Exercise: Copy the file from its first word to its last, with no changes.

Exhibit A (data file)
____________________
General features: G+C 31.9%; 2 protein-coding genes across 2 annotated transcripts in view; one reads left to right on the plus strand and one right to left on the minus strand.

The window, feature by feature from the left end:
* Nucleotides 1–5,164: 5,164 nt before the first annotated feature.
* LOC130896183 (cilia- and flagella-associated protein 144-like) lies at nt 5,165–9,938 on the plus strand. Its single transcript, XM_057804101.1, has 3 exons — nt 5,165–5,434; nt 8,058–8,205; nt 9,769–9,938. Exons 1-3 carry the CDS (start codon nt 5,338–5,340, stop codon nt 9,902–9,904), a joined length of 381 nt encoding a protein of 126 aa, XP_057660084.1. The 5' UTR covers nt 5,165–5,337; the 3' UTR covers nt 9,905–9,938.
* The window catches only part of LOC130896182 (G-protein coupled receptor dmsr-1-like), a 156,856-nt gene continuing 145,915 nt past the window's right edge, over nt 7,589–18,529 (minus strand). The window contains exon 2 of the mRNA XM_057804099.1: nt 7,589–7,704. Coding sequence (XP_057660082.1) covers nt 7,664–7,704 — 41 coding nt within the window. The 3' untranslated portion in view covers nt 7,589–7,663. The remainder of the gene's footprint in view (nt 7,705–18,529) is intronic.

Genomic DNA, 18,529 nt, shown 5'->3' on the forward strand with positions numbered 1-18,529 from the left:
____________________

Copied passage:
General features: G+C 31.9%; 2 protein-coding genes across 2 annotated transcripts in view; one reads left to right on the plus strand and one right to left on the minus strand.

The window, feature by feature from the left end:
* Nucleotides 1–5,164: 5,164 nt before the first annotated feature.
* LOC130896183 (cilia- and flagella-associated protein 144-like) lies at nt 5,165–9,938 on the plus strand. Its single transcript, XM_057804101.1, has 3 exons — nt 5,165–5,434; nt 8,058–8,205; nt 9,769–9,938. Exons 1-3 carry the CDS (start codon nt 5,338–5,340, stop codon nt 9,902–9,904), a joined length of 381 nt encoding a protein of 126 aa, XP_057660084.1. The 5' UTR covers nt 5,165–5,337; the 3' UTR covers nt 9,905–9,938.
* The window catches only part of LOC130896182 (G-protein coupled receptor dmsr-1-like), a 156,856-nt gene continuing 145,915 nt past the window's right edge, over nt 7,589–18,529 (minus strand). The window contains exon 2 of the mRNA XM_057804099.1: nt 7,589–7,704. Coding sequence (XP_057660082.1) covers nt 7,664–7,704 — 41 coding nt within the window. The 3' untranslated portion in view covers nt 7,589–7,663. The remainder of the gene's footprint in view (nt 7,705–18,529) is intronic.

Genomic DNA, 18,529 nt, shown 5'->3' on the forward strand with positions numbered 1-18,529 from the left: